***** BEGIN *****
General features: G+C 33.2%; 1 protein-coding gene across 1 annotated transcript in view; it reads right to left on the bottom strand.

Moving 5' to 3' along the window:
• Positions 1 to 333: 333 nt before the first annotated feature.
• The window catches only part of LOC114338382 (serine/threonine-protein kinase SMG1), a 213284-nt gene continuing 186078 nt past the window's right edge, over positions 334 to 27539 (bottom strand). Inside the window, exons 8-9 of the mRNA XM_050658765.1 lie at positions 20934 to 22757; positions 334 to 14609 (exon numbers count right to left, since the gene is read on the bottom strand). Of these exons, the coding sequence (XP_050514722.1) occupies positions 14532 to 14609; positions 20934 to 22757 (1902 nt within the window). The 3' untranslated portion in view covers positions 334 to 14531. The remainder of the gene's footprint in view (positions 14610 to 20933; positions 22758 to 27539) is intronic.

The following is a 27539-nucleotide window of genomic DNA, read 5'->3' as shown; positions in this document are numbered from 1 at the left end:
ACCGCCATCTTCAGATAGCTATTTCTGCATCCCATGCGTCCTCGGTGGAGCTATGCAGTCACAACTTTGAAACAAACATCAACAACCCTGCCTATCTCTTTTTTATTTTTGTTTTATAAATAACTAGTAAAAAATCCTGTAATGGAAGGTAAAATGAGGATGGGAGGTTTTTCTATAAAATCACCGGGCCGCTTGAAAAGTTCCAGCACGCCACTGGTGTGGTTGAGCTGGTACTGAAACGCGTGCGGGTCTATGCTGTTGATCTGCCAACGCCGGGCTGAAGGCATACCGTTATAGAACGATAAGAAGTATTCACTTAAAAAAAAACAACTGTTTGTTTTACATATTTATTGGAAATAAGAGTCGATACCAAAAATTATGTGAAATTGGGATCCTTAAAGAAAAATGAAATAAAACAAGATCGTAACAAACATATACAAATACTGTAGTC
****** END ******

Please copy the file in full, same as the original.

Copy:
General features: G+C 33.2%; 1 protein-coding gene across 1 annotated transcript in view; it reads right to left on the bottom strand.

Moving 5' to 3' along the window:
• Positions 1 to 333: 333 nt before the first annotated feature.
• The window catches only part of LOC114338382 (serine/threonine-protein kinase SMG1), a 213284-nt gene continuing 186078 nt past the window's right edge, over positions 334 to 27539 (bottom strand). Inside the window, exons 8-9 of the mRNA XM_050658765.1 lie at positions 20934 to 22757; positions 334 to 14609 (exon numbers count right to left, since the gene is read on the bottom strand). Of these exons, the coding sequence (XP_050514722.1) occupies positions 14532 to 14609; positions 20934 to 22757 (1902 nt within the window). The 3' untranslated portion in view covers positions 334 to 14531. The remainder of the gene's footprint in view (positions 14610 to 20933; positions 22758 to 27539) is intronic.

The following is a 27539-nucleotide window of genomic DNA, read 5'->3' as shown; positions in this document are numbered from 1 at the left end:
ACCGCCATCTTCAGATAGCTATTTCTGCATCCCATGCGTCCTCGGTGGAGCTATGCAGTCACAACTTTGAAACAAACATCAACAACCCTGCCTATCTCTTTTTTATTTTTGTTTTATAAATAACTAGTAAAAAATCCTGTAATGGAAGGTAAAATGAGGATGGGAGGTTTTTCTATAAAATCACCGGGCCGCTTGAAAAGTTCCAGCACGCCACTGGTGTGGTTGAGCTGGTACTGAAACGCGTGCGGGTCTATGCTGTTGATCTGCCAACGCCGGGCTGAAGGCATACCGTTATAGAACGATAAGAAGTATTCACTTAAAAAAAAACAACTGTTTGTTTTACATATTTATTGGAAATAAGAGTCGATACCAAAAATTATGTGAAATTGGGATCCTTAAAGAAAAATGAAATAAAACAAGATCGTAACAAACATATACAAATACTGTAGTC